A Tallahassee theatre group is tackling a controversial and thought-provoking topic over the next few weekends. This will be the first local production of “Blackbird”.
It took the Olivier Award in London for Best New Play in 2007. Then it was staged on Broadway starring Jeff Daniels and Michelle Williams. Now it’s in Tallahassee.
“I’m Jeff Mandel. I’m the Director of ‘Blackbird’ put on by Polyphonic Bonsai Productions.”
Just about all plays have directors. But not too many have what is essentially a cast counselor.
“I’m Dr. Louise Reed Ritchie. I am the dramaturg and I’m using my background from when I worked as a clinical psychologist to help the directors and the actors understand the motivations and the potential backgrounds of the characters in this play.”
One of those characters – named “Ray” – is being played by:
“Dr. David Guthrie. I’m faculty; assistant professor of Nursing at Florida A&M University. And I’ve worked in psychiatric nursing before and mental health facilities. And I’m bringing my background into the character that I’m playing.”
The need for all of this psychological and clinical background becomes apparent, said Director Mandel, when you hear the story line for the play.
“The play opens with a man in his 50s or 60s and a woman in her mid/late 20s in a room. And what comes out is that 15 years earlier, they’d had a sexual relationship. He went to prison, moved to another town, changed his name and identity and 15 years later, which is when the play opens, she has tracked him down and come to confront him.”
As Mandel explained things quickly get complicated and the plot soon flies in the face of common stereotypes.
“It would have been very easy for this to be a melodrama, which is to say where one character is all bad and evil and one character is all good and justice triumphs in the end. This play isn’t like that at all. It’s about the messy complexity of such a situation.”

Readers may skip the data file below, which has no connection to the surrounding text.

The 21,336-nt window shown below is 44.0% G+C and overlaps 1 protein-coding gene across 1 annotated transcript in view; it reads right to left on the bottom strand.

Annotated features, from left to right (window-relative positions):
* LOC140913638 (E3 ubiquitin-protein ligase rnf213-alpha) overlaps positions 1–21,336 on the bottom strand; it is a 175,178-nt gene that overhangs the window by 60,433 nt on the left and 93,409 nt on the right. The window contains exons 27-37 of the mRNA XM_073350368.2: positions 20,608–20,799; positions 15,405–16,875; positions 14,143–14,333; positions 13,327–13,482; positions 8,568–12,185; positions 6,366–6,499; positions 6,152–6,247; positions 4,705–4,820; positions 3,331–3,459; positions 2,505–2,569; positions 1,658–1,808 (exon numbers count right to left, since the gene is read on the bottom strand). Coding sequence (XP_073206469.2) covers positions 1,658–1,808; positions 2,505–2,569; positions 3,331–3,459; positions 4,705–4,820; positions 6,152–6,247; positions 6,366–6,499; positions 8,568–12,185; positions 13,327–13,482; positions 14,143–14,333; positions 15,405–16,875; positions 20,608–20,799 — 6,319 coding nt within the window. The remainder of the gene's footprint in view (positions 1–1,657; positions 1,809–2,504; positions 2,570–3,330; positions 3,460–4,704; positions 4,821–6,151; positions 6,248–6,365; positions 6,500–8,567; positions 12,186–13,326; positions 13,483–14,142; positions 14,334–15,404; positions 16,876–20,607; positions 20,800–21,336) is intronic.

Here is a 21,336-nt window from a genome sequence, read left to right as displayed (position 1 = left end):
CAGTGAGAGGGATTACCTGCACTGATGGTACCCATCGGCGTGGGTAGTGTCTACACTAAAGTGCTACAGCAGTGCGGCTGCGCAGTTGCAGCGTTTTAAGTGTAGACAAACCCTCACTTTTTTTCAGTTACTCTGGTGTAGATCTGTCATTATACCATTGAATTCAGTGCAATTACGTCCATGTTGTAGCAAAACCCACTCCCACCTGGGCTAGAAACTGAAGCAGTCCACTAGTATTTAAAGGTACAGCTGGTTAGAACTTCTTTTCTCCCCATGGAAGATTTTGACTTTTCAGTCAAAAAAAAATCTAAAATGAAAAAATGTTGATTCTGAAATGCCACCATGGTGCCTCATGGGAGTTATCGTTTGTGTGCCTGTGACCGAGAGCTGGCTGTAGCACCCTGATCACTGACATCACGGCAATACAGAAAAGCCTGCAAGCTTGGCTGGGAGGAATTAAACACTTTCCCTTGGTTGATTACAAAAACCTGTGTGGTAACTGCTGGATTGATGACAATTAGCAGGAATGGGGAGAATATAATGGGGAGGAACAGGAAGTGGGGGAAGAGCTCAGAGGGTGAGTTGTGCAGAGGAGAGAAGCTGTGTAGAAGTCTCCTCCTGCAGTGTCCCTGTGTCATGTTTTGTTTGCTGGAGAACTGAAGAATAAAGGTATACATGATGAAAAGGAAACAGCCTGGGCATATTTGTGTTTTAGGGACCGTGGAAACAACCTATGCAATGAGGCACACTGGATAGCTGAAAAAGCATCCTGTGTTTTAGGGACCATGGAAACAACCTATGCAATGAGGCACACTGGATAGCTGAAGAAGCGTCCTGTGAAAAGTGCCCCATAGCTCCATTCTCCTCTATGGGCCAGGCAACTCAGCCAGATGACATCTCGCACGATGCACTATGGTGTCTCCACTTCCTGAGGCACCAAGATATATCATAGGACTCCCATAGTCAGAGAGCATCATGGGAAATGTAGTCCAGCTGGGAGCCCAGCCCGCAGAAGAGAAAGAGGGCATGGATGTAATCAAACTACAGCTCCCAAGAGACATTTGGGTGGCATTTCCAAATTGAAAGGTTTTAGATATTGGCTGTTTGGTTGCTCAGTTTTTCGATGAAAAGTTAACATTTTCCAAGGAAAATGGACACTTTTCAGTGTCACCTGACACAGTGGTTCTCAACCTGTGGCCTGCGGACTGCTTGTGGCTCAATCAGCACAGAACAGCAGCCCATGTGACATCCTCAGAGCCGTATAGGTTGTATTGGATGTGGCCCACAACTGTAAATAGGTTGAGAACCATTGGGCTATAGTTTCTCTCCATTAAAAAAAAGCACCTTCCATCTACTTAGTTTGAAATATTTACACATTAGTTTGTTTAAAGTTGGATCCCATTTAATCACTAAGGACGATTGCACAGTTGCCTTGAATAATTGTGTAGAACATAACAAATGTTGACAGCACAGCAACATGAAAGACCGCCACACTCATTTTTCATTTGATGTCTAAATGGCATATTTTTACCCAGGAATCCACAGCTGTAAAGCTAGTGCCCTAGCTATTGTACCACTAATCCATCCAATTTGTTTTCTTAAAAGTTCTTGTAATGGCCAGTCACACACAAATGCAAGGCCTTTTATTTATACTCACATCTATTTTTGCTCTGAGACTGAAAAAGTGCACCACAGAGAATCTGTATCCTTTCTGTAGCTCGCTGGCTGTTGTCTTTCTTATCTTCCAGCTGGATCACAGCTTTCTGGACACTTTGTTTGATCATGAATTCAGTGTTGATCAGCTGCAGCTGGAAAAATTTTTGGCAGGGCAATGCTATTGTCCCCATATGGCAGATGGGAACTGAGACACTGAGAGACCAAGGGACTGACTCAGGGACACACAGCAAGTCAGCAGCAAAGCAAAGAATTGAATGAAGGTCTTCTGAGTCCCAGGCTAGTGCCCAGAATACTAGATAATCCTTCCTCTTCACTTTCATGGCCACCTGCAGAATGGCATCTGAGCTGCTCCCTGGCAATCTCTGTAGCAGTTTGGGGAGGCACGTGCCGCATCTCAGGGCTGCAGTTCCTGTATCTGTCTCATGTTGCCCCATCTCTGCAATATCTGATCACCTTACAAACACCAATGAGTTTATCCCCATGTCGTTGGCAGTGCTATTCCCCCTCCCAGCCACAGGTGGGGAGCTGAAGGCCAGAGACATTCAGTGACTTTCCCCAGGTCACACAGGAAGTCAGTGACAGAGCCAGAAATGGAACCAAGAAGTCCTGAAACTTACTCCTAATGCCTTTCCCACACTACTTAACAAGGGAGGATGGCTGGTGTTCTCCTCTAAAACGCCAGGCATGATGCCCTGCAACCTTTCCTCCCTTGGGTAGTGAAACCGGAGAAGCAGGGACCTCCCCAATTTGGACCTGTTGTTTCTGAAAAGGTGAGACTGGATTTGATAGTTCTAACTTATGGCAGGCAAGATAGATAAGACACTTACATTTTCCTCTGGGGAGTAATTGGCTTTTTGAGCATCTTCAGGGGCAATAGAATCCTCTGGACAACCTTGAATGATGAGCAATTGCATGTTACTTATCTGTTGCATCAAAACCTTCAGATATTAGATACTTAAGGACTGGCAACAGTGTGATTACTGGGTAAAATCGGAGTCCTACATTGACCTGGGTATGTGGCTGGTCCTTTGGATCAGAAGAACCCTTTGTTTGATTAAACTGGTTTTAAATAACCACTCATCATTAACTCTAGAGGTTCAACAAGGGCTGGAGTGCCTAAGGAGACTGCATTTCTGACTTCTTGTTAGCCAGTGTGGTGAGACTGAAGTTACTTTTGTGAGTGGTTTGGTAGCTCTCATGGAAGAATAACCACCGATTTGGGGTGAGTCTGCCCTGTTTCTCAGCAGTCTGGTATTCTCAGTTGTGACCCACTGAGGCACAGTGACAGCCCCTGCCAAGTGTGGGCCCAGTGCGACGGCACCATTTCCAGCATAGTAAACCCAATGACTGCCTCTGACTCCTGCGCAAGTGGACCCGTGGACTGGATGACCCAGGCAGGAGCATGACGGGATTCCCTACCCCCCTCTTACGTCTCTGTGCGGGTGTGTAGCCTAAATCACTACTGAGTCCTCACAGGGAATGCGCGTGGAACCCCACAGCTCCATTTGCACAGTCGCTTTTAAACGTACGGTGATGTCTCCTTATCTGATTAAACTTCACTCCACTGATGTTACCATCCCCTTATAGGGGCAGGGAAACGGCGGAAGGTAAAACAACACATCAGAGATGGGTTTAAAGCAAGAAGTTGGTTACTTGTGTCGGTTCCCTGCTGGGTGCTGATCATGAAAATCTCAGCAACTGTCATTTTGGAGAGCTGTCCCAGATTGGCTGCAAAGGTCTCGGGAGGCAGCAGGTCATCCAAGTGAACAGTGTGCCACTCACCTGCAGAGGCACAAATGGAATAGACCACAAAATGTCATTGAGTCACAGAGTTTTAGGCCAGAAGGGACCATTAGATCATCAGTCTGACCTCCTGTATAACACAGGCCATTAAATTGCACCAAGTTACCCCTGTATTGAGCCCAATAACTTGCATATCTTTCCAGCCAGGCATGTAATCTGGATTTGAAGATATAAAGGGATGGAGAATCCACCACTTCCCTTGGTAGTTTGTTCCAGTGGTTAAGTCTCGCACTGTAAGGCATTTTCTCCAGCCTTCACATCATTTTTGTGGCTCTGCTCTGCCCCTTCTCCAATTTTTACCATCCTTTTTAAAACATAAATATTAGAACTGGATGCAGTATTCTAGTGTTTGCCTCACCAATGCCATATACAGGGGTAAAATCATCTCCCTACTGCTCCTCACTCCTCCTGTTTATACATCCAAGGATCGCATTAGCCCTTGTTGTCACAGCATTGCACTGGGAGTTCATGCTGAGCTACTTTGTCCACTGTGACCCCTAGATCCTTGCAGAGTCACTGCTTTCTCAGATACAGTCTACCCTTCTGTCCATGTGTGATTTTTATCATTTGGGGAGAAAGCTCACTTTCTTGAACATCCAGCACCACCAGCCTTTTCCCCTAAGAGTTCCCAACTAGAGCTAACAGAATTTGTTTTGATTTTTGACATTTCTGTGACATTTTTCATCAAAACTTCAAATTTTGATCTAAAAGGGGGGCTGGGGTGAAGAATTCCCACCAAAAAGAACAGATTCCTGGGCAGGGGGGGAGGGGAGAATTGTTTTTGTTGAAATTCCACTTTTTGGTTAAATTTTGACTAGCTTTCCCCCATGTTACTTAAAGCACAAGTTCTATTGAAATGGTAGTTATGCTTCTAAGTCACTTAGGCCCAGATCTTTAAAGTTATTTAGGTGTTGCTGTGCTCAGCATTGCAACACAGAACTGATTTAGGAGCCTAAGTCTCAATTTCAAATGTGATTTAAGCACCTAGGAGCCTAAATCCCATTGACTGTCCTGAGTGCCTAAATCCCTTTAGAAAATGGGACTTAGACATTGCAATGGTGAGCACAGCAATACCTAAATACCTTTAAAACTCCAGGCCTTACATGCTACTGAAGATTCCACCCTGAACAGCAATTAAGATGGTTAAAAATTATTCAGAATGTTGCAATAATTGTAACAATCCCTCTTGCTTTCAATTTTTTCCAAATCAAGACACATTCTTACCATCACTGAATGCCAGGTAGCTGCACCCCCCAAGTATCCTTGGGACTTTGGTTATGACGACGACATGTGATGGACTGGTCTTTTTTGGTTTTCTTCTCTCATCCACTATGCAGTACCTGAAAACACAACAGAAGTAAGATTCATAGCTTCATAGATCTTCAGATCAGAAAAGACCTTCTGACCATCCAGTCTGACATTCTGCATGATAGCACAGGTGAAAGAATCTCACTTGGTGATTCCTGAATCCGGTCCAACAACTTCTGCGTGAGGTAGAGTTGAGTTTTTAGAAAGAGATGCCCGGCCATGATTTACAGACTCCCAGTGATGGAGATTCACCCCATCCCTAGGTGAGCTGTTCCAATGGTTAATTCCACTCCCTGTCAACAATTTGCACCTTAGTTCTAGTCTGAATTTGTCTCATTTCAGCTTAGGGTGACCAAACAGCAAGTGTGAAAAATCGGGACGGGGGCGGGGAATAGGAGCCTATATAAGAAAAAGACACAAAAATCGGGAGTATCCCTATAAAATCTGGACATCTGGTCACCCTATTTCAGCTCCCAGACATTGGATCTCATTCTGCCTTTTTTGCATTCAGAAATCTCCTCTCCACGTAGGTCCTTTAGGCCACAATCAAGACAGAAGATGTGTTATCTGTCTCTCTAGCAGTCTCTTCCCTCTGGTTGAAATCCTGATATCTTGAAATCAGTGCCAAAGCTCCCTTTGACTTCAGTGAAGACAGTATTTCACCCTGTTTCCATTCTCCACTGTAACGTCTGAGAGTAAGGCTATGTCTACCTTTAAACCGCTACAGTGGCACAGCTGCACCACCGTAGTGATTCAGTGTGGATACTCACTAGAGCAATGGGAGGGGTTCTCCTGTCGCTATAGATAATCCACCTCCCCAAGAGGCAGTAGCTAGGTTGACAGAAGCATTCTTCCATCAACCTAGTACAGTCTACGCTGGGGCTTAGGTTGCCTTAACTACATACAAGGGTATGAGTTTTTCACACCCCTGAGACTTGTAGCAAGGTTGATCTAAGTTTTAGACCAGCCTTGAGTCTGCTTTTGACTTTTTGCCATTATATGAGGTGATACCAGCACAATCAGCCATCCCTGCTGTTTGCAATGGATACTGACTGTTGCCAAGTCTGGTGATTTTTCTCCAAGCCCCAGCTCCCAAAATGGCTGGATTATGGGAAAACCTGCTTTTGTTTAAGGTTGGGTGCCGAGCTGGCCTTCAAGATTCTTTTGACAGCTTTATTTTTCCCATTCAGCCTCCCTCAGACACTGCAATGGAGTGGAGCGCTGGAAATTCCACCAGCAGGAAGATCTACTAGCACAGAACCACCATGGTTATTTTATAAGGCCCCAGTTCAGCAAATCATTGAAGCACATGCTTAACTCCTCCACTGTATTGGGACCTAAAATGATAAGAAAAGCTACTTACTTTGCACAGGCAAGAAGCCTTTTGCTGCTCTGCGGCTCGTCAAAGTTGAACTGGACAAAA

Dr. Ritchie said much of the burden for capturing that complexity falls on the character of “Ray” played by David Guthrie.
“Most roles that you play you can easily see the good and you can find a way of identifying, but normal people don’t want to identify with someone who molested and entrapped a girl of 12.”
Difficult even for Guthrie, who has the professional experience and insight to grasp both the affable normalcy and sociopathic demons that co-exist in Ray.
“Being a clinician myself, I would always look or observe the patient from the outside and so that was an interesting turn for me to try to “embrace” Ray’s feelings and potential to try and perform the character.”
Dr. Ritchie acknowledged “Ray” isn’t the only conflicted and complicated character on stage.
“There are so many layers to both characters, including to the one that Robin Jackson plays, ‘Una’; so many fascinating layers that you leave and you want to talk about it because the people you went with may have seen the characters a very different way than you do.”
And indeed, Director Mandel says there will be an open audience discussion after at least one of the play’s stagings.
“We open on (Friday) June 30th. We’re going to be playing at the Schnittman Theatre in Railroad Square and we’re playing for two weekends, Fridays and Saturdays at 8:00 p.m. and Sunday matinees at 2:00. ‘Polyphonic Bonsai.com and there will be a ticket buying link on the site.”
All involved admit “Blackbird” is a tough story, but a story that must be told.